Can the retreat of the Morteratsch glacier be stopped?

All over the world glaciers are retreating. Shrinking of glaciers started in the middle of the 19th century (somewhat later at higher latitudes), and continues until today. There is little doubt that this is a response to global warming. In many regions the retreat has accelerated during the past few decades, notably in the Alps. Here, summer temperatures have risen at a rate 2.5 times greater than the global mean.

Figure 1. Vadret da Morteratsch in 2003, looking south. Front positions are indicated for selected years. The 2035 front position has been calculated for a scenario in which climate does not change.

Since 1860, the Morteratsch glacier, situated close to St Moritz in Switzerland (Figure 1) has retreated over a distance of 2700 m (550 m since 2000). The glacier is a major tourist attraction, and the gravel road to the glacier snout, visible in the photograph, is one of the most frequented hikes in Switzerland. Unfortunately, the glacier front has now retreated across a rock outcrop and can hardly be seen anymore from the end of the road. Pontresina, the community in which this glacier is located, fears that a significant further retreat of the Morteratsch glacier will negatively impact the attractiveness of the landscape. It therefore has commissioned a study to investigate possibilities to stop or slow down the retreat of this glacier.

Figure 2. The Diavolezza glacier under a fleece cover, photographed in September 2016 from the cable car.

The idea is partly inspired by the success of a glacier protection project on the Diavolezza ski run, which is situated close to the Morteratsch glacier. The Diavolezza glacier (Figure 2) is a very small one, but essential for the maintenance of the local ski run. Without the glacier, which fills a cirque, the upper part of the ski run would become too steep. The technique to protect the glacier is a simple one. Around mid-May, when snow accumulation normally stops, the glacier is covered by a sheet of white fleece (Figure 2). This protects the snow from melting, so that after the summer a significant fraction of the winter snowpack is saved for the next winter. In mid-October the fleece is removed again. This method has been applied now for more than 10 years, and the glacier has thickened by about 10 m.

However, the surface area of the Morteratsch glacier is two orders of magnitude larger than that of Diavolezza glacier, which makes it impossible to use a similar technique. After considering several alternatives, the best option appears to be the maintenance of an artificial snow cover through the summer in part of the glacier’s ablation area. The production of artificial snow is a trade-off between the availability of meltwater (summer half year) and sufficiently low temperatures (winter half year). Twenty years of data from the IMAU automatic weather station on the Morteratsch glacier have been used to run a snow production model, that calculates the amount of snow that can be deposited with a snow lance. Based on the surface energy budget, the model also calculates which part of the accumulated snow will melt again. The model simulation shows that it is possible to maintain a summer snow cover in the altitude range from 2300 to 2600 m. Melt water can be tapped from a natural, moraine-dammed lake. This lake is not visible in the photograph (blue arrow). The variations in the volume of this lake are currently being monitored, because it is a crucial parameter for water availability.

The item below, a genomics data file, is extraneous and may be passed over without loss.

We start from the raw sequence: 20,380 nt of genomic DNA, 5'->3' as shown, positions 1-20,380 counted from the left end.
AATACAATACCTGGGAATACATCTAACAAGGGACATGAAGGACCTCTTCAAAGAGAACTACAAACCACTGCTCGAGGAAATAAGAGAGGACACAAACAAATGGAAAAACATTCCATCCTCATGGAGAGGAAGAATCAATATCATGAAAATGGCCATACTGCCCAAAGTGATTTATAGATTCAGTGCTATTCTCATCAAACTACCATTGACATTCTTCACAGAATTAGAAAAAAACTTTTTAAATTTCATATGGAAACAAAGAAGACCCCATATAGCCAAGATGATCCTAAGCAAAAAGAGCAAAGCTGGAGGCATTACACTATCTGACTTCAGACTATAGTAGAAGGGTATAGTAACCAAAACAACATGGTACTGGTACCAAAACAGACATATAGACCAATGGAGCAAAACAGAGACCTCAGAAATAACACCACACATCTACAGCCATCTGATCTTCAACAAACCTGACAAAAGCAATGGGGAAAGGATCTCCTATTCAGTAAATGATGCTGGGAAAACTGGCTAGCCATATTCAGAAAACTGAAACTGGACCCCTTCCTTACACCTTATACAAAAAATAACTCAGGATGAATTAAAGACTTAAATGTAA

A second step in this study is to find out what a particular perturbation of the surface mass balance actually means for the future behaviour of the glacier. This can be investigated with a glacier flow model, carefully calibrated with observed glacier changes (in this case the length record over the period 1850 - 2015). A flowline model with a 20 m spatial resolution has been especially constructed for this purpose.

A mass balance history was then generated with an optimization method, by matching the observed and simulated length records. Integrating the calibrated model in time, with climatic conditions equal to the average over the past 15 years, reveals that the glacier will approach a steady state around the year 2040. The corresponding front position is indicated in Figure 1 by the black dashed line. The glacier will then be 1100 m shorter than today. A continuous mass balance perturbation of +1 m (water equivalent) per year in a 0.7 km2 region below the ice fall (the blue area in Figure 1) will make the glacier 150 m longer in 2040, and about 350 m in the long run.  This was considered as a minimum perturbation that is feasible and would have a modest but significant effect.

Further experimentation with the glacier model will provide more detailed answers about the expected effect of stronger mass balance perturbations over larger areas, for different climate change scenarios. This work is in full swing, and results will be presented at the EGU Assembly in April 2017.

Hans Oerlemans

Note: This work is carried out in close collaboration with Felix Keller (Academia Engiadina and ETH Zürich) and Martin Haag (Technische Fachhochschule Nordwestschweiz, Olten, Switzerland).

'Rettungsmission Morteratsch', Hans Oerlemans in the Tages-Anzeiger, Switzerland's largest newspaper.

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